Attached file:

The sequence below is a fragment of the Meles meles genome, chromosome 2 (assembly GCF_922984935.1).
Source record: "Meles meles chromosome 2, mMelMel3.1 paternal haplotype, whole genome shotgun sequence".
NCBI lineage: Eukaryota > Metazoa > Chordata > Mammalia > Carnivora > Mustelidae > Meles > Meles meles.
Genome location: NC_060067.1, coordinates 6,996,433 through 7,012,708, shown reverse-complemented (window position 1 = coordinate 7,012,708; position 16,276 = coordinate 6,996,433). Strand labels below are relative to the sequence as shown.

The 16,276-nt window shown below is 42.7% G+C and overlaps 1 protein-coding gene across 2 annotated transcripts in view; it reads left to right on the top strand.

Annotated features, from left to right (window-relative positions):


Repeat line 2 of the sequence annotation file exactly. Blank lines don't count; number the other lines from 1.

Source record: "Meles meles chromosome 2, mMelMel3.1 paternal haplotype, whole genome shotgun sequence".